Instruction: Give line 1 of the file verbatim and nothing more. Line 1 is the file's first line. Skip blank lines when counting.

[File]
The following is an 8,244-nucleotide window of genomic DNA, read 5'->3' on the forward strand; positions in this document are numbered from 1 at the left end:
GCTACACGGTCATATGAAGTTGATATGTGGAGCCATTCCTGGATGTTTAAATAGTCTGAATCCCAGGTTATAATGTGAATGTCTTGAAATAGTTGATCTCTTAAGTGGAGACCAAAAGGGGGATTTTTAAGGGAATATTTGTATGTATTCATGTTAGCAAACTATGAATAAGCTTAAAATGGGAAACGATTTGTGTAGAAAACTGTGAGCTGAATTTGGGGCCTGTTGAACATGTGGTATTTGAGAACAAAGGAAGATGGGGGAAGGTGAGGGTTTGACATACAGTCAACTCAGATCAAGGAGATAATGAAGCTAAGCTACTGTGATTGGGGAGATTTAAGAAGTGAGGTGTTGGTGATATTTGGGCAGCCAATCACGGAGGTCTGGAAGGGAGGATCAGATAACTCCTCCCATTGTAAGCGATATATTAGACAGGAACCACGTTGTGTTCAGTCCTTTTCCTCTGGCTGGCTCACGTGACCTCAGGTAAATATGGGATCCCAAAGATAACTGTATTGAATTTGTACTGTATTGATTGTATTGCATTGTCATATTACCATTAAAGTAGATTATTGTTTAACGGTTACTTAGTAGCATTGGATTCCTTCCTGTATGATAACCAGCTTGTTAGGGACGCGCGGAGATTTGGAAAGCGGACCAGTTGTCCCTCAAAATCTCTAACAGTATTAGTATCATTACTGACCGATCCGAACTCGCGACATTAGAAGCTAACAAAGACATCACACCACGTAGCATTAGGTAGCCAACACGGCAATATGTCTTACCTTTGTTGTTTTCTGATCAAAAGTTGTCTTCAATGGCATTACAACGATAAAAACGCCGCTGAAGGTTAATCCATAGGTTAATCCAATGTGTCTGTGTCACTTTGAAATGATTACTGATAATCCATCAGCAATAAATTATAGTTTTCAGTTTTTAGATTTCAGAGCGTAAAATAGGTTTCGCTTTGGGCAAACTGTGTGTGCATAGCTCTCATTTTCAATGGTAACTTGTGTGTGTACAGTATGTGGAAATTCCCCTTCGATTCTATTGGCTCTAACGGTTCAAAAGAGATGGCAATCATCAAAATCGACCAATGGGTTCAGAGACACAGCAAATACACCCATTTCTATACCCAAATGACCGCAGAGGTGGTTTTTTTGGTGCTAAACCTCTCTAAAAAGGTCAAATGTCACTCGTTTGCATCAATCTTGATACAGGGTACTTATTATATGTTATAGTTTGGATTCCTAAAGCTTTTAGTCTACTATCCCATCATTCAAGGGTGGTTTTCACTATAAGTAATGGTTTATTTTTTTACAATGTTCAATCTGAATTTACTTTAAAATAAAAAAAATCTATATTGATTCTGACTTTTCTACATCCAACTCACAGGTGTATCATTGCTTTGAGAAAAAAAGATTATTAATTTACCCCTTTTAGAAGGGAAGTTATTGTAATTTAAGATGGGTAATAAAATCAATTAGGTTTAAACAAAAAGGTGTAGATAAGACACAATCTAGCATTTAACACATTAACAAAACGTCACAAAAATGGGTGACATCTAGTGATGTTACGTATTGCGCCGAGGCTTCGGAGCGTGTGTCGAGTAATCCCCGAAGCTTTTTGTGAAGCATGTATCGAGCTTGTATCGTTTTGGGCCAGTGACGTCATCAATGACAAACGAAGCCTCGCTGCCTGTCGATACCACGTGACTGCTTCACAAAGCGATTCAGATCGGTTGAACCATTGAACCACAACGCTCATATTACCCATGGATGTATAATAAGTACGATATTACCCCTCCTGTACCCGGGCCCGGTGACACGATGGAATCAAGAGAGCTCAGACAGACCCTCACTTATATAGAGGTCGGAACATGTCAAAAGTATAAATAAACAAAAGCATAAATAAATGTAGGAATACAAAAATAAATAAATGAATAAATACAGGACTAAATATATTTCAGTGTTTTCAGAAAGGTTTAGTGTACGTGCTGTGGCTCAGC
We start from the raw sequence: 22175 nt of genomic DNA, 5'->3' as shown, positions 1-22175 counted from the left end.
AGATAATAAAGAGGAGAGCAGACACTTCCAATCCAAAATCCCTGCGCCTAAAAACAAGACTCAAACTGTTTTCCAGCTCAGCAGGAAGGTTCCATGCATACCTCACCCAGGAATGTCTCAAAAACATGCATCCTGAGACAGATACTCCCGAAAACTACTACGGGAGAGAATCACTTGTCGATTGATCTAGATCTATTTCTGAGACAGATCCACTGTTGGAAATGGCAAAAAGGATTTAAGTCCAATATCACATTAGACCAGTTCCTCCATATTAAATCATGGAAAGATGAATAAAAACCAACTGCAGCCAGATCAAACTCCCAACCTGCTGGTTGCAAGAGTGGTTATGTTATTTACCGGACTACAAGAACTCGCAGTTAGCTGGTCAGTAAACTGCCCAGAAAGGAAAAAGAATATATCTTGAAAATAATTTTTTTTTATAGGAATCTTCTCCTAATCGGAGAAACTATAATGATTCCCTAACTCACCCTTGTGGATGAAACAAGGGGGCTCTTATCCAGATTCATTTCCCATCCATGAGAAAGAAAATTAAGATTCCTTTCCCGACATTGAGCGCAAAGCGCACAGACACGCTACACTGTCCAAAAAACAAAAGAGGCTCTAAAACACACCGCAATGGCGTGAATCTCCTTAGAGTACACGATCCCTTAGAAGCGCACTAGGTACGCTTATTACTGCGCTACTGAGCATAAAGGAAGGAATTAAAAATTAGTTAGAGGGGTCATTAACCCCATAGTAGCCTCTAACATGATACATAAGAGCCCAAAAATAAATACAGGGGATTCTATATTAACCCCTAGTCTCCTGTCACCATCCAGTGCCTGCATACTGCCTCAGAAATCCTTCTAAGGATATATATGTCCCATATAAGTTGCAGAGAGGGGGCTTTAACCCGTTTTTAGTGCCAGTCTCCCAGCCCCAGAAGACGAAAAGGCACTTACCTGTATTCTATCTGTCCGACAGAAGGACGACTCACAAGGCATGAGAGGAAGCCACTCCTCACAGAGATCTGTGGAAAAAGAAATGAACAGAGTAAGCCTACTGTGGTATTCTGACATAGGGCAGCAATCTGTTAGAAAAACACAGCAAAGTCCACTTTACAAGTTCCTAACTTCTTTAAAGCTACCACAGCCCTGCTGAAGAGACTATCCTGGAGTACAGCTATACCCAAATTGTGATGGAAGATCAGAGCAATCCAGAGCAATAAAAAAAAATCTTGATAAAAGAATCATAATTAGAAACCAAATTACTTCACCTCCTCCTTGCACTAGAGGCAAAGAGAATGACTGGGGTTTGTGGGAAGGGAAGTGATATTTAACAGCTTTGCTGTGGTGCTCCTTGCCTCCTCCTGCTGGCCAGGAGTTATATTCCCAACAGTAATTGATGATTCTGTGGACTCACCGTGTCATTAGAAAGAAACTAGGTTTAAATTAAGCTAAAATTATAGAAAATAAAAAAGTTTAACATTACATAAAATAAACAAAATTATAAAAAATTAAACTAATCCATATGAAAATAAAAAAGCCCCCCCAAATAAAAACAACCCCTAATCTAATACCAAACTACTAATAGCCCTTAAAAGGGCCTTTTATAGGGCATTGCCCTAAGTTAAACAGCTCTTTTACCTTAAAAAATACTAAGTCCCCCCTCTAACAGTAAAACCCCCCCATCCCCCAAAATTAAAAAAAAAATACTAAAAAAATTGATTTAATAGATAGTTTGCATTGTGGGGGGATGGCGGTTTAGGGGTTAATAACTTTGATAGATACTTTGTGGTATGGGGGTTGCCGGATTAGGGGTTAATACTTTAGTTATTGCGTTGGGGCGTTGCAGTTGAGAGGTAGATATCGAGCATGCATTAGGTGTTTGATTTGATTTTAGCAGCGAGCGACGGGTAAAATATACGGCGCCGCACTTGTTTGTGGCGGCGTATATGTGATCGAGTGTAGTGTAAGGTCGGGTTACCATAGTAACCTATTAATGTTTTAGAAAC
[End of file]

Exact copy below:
The following is an 8,244-nucleotide window of genomic DNA, read 5'->3' on the forward strand; positions in this document are numbered from 1 at the left end: